A 'Midlands bailout' for the Covid-hit counties of Kildare, Laois and Offaly has been announced by Government - only to be immediately criticised.
But the package of supports is 'too little too late' for struggling businesses in the region according to the Labour Party.
"A once-off additional payment of between €800 and €5,000 will not make a scintilla of difference for struggling businesses," said Aodhán Ó Ríordáin, Labour's enterprise spokesperson.
Barry Gilroy of the Bridge House Hotel in Tullamore said the €5,000 top-up was a "drop in the ocean". It would not even pay the hotel's electricity bill for a month, he said. His business has not even received the original reopening grant, he told RTÉ's Drivetime.
The stay-and-spend rebate was also not available until October and would only come in during flu season, when people would likely stay home. There has already been many cancellations for the Autumn season, he said.
"We've lost August, which would have given us a fighting chance of getting through the winter. We'll start running out of money in November."
Michael McGrath, Minister for Public Expenditure, said the Government recognised a need to do more for the affected counties.
The measures include a 20pc top-up for the business Restart Grant Plus scheme, bringing the new maximum to €30,000. There will also be €1m for Local Enterprise Offices in the area to promote the range of supports and schemes for firms across the three countries.
Similarly there would be €1m in a promotion campaign to "drive footfall" in the three counties, with ringfenced funds for businesses. Applications to Microfinancing Ireland would be prioritised for those coming from the three counties.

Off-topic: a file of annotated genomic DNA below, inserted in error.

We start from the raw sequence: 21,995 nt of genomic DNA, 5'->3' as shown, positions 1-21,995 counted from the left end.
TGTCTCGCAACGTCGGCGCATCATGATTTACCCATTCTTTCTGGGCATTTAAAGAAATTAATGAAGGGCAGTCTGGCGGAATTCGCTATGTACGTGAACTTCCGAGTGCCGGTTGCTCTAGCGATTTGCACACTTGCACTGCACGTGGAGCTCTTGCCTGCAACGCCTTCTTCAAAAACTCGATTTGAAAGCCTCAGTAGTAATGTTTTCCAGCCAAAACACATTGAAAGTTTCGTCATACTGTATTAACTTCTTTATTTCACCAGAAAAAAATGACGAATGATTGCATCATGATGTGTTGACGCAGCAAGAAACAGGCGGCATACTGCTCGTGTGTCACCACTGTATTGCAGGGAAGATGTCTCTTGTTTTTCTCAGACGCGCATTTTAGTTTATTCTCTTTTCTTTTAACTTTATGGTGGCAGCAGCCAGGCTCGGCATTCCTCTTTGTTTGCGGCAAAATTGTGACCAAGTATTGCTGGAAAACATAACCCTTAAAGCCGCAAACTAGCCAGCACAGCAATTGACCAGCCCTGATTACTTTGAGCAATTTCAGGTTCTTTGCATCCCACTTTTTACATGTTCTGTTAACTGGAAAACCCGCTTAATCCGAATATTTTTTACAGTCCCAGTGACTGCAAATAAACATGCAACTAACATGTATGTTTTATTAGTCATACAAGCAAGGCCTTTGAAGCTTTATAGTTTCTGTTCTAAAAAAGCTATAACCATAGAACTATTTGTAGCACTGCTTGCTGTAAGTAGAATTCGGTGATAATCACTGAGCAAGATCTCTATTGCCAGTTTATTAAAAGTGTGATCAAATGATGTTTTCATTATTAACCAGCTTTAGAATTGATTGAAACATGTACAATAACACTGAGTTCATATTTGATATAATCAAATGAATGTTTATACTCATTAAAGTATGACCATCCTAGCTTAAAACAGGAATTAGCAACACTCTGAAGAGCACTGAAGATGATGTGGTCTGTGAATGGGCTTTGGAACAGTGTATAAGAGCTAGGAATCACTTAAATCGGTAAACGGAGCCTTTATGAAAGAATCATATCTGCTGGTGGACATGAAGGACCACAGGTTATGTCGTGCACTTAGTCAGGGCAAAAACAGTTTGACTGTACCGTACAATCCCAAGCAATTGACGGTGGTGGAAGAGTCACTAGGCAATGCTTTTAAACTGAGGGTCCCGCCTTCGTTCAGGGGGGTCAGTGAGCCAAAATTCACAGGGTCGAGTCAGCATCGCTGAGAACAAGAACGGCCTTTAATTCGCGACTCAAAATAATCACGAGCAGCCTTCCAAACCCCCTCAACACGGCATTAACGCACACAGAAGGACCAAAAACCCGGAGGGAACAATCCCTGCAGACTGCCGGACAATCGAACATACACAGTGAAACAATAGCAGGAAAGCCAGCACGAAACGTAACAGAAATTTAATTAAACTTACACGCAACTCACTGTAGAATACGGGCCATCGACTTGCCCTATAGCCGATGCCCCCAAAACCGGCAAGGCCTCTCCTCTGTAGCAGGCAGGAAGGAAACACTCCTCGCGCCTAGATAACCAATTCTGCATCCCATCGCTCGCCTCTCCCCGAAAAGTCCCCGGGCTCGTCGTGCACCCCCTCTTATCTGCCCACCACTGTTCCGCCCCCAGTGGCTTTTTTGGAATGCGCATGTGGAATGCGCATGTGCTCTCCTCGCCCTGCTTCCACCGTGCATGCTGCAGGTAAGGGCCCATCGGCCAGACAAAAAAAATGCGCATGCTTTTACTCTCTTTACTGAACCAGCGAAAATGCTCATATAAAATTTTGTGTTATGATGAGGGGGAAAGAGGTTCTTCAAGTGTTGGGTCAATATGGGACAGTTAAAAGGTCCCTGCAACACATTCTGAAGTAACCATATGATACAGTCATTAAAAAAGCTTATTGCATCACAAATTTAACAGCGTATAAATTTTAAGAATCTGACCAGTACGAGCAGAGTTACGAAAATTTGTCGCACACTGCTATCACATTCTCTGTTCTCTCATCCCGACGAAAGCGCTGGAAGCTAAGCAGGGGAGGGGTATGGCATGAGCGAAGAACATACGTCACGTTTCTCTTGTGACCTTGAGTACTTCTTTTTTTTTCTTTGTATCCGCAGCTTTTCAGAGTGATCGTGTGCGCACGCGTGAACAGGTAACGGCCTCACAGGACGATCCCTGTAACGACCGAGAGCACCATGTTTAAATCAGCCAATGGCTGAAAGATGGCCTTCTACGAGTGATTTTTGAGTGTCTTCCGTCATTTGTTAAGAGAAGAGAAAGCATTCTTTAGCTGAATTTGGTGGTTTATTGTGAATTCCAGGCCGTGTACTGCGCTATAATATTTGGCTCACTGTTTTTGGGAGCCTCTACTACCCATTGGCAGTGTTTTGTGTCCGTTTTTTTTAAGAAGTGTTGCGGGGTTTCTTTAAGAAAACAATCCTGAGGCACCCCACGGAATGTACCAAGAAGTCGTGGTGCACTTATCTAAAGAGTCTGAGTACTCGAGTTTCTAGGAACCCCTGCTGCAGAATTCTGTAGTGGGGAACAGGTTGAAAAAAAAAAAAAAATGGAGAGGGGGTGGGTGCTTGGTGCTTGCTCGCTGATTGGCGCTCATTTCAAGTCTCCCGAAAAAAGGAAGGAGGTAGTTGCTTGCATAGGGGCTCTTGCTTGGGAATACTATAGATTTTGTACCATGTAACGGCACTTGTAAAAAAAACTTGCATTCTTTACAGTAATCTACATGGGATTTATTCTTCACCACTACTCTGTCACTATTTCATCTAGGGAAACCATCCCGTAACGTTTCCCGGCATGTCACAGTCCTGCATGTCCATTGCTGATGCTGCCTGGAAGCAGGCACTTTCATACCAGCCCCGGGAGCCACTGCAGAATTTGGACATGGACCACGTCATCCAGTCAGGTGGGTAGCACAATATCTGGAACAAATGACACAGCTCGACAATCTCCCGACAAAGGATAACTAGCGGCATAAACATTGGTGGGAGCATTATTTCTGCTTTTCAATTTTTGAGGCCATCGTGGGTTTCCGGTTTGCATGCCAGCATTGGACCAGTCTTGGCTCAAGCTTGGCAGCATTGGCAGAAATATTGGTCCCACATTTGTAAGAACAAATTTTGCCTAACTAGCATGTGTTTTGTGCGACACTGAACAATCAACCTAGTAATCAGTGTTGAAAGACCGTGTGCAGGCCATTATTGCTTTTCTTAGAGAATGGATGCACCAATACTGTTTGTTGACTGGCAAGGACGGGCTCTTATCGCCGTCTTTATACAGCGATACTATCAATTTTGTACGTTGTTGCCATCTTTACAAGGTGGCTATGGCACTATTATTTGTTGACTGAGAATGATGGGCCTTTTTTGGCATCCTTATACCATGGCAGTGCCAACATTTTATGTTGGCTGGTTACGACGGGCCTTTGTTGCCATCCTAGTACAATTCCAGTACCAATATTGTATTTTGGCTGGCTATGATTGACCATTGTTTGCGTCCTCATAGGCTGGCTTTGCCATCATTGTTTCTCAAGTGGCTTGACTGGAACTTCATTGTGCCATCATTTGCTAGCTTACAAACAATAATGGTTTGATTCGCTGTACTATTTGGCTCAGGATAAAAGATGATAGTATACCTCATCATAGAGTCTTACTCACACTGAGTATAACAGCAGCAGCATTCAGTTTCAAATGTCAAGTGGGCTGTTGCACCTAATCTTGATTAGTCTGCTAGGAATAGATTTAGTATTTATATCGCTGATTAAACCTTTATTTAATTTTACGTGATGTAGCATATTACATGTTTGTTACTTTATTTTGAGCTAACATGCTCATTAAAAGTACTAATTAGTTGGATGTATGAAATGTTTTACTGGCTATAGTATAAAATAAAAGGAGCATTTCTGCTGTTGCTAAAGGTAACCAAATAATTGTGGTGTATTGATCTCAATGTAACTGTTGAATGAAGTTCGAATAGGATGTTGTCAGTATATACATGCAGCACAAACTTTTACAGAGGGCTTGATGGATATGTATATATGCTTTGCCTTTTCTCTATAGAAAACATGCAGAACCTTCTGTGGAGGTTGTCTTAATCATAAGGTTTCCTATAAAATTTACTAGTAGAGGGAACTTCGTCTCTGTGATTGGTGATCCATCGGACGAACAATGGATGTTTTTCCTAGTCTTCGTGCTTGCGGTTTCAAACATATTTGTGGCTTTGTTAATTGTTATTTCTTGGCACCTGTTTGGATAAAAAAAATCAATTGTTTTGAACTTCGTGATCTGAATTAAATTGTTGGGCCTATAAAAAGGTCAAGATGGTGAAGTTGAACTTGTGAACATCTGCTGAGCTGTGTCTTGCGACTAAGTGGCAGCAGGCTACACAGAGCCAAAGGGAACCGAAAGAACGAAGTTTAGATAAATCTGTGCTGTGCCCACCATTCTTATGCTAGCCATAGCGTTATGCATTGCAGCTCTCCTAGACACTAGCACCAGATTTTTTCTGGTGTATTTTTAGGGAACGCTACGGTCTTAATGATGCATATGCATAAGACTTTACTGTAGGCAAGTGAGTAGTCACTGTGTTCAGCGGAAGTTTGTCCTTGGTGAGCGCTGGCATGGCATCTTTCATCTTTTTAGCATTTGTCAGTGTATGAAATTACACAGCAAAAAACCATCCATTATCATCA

Allan Shine, chief executive of County Kildare Chamber, said: "We do welcome the €1m that has been given to Fáilte Ireland to market the region.
"What was done in a very short timeframe, we've done well with the package."
But Tessa Stokes, a businesswoman, said there has been a huge hit to her business, which had just reopened after five months when the three-county restrictions came in, and that the limited lockdown had "brought us to our knees".
Mr McGrath said, however, that the decision had been based on public health advice, to protect not only the people in the three counties, but across the while country.
"It does come at a cost for local people - the inconvenience, the impact on their life and on local businesses and the economy. Today's decision is a recognition of that."
The additional funds were a 'template' for possible restrictions having to be brought in elsewhere, he said. "We really hope that's not the case, and people are making huge efforts to control this virus, but if they do have to be brought in elsewhere today's announcement is a template and a starting point."
He emphasised that the 2pc reduction in Vat would begin in two weeks' time on September 1, while the stay-and-spend initiative would begin on October 1.
These additional measures were "an extra little bit of help", he said.